The Expat Partner: Losing Identity or Gaining a New One?

Matthew MacLachlan

12 Jul 2013

The severity of culture shock on expats who relocate internationally for work, and their need for support to adapt, should never be underestimated. Sometimes, these expats are offered cultural awareness training. Rightly so, as the initial culture shock and the time taken to adjust to new surroundings and work can affect productivity, costing the company both time and money.

However, it is just as important, if not more so, to extend the same support and guidance to the accompanying partner who very often finds this move even more challenging. Moving away from a familiar context to quite often far away and alien surroundings can be incredibly daunting. Relationships can also be put under severe strain and this will further impact the quality of work of the expat employee. Support or lack thereof can often be the difference between making or breaking a relationship.

Leaving the partner behind is not always the answer either. Long-term separation could result in loneliness and even new relationships being formed with disastrous results to the relationship and family. If children are also in the mix they will inevitably pay the price of this separation as well. Why is it more of a struggle for the partner? The expat employee at least has some sort of familiar routine of going to work, being with colleagues, and maybe even socialising in the evenings. The partner, still in a large majority of occasions a female partner, is left behind at home facing long hours of loneliness and boredom. She is torn from her secure family and social network and finds herself in a world where everything including the language may seem new and strange.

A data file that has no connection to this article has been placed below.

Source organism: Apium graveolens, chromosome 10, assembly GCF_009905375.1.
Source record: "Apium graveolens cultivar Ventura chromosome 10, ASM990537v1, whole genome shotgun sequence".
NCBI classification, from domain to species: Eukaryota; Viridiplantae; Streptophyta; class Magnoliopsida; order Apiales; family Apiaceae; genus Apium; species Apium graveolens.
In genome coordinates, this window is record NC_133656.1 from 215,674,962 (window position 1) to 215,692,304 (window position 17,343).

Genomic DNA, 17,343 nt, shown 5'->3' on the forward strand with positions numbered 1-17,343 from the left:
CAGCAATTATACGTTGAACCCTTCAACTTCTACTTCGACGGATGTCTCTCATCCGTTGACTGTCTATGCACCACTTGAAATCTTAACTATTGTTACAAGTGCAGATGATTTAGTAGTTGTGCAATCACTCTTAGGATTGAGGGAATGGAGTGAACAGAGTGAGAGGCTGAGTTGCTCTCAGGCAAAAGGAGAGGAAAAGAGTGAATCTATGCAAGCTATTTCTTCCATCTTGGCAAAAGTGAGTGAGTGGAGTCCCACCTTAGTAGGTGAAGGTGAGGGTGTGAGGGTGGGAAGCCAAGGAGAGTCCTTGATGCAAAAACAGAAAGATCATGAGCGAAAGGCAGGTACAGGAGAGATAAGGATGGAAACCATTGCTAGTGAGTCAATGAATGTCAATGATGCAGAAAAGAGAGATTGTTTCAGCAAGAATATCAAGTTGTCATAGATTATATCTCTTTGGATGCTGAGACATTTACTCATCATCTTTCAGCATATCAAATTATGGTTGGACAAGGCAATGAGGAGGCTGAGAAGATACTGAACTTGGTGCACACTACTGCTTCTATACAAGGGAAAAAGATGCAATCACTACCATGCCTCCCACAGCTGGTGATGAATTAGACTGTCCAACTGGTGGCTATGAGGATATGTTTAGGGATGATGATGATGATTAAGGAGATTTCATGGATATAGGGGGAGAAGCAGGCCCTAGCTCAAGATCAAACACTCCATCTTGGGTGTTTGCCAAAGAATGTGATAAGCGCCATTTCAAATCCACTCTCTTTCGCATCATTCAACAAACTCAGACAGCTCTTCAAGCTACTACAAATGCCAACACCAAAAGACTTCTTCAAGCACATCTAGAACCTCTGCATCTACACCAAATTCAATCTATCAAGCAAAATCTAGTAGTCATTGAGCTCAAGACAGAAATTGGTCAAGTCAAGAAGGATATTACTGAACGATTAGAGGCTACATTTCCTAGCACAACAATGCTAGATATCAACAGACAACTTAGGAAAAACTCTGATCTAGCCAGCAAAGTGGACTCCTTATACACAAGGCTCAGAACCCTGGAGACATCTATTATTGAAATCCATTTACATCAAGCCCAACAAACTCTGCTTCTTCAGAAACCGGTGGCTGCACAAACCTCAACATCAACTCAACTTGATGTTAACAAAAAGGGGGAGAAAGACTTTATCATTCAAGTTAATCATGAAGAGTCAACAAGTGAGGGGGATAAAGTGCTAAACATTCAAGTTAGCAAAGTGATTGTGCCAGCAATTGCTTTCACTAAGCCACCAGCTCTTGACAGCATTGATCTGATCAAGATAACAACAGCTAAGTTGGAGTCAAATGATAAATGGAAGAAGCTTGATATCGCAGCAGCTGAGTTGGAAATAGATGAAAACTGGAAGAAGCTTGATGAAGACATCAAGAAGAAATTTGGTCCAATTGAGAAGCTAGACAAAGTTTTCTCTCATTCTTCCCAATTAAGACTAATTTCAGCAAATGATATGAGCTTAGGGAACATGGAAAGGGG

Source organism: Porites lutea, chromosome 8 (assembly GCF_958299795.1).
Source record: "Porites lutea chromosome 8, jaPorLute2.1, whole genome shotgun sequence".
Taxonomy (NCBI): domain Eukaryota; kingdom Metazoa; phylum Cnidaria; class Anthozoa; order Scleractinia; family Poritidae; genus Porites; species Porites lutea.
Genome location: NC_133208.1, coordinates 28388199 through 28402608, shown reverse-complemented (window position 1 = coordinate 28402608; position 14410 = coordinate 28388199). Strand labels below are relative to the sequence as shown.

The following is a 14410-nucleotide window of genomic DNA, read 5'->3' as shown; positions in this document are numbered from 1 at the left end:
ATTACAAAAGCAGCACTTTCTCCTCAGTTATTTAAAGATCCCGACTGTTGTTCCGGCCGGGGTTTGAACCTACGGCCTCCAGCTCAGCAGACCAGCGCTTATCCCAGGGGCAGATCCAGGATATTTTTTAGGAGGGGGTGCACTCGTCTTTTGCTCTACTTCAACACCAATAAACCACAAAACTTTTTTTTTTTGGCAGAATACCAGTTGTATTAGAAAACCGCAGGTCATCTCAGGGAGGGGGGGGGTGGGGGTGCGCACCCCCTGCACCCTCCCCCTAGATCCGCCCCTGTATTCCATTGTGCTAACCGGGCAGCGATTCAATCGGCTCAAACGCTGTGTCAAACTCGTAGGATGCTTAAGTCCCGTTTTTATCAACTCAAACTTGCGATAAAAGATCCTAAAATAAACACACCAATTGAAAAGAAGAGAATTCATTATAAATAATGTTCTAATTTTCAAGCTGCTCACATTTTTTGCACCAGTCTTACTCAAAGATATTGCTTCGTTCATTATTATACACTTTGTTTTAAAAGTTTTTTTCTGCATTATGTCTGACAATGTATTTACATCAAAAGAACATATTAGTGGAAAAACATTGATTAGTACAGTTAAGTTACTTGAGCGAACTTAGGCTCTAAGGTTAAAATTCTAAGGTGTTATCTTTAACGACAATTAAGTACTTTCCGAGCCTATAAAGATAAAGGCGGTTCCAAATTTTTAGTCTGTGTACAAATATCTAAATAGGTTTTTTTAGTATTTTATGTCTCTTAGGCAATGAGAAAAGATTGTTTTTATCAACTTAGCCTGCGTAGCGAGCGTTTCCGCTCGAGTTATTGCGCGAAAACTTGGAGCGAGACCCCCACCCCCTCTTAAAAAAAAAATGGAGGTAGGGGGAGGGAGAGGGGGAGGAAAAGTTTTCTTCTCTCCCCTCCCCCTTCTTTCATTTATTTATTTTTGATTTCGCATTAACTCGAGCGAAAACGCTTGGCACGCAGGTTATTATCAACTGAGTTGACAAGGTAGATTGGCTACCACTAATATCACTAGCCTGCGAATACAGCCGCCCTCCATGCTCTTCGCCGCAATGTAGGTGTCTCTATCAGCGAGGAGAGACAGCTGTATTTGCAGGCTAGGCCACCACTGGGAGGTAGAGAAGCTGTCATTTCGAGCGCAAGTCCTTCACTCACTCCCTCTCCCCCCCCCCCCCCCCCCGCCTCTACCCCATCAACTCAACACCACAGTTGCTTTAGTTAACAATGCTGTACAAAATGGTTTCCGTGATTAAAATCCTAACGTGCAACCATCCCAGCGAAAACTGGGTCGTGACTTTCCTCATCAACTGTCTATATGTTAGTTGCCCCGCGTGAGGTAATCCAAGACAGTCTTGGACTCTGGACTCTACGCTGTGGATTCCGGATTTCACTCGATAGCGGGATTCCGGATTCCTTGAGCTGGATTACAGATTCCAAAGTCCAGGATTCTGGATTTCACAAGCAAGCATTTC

Culture Shock

 

This is further exacerbated if the partner held a satisfying job in their own country. Suddenly they find themselves bereft, lost and useless and may even feel a sudden loss of identity and self-worth. They come up against many barriers: cultural, linguistic and personal. They feel their freedom and sense of independence is restricted. Resentment and jealousy may flare up; arguments and heartache ensue. Sometimes, the partner gives up and goes back to their own country risking the relationship gradually breaking down.

So, how can they overcome this personal challenge and test of their relationship? Here are a few tips that may help.

  • Talk about your feelings as bottling it up only leads to more stress.
  • Instead of thinking you are “trailing” your partner, create your own life in the new country; then you won’t feel like a hanger-on.
  • Appreciate the opportunity to experience a new country, culture and lifestyle.
  • Meet new and like-minded people by joining clubs, associations or even voluntary organisations.
  • Learn as much as possible about the local culture like the food or art and craft, and teach the locals your own.
  • Take advantage of the gift of extra time by learning a new hobby, even a language – preferably the local language.
  • Read, write, watch films, do exercise or yoga; anything to de-stress and take your mind off negative thoughts. It is true what they say about an idle mind.
  • Above all, be open-minded and non-judgemental. You decide the quality of your thoughts.

Appreciate the paradox. Having a travelling partner means new and exciting opportunities in life. Ultimately, you have the choice of whether to languish in a sense of identity loss or use this as a golden opportunity to discover a new life, to evolve and create a new identity.

 

 



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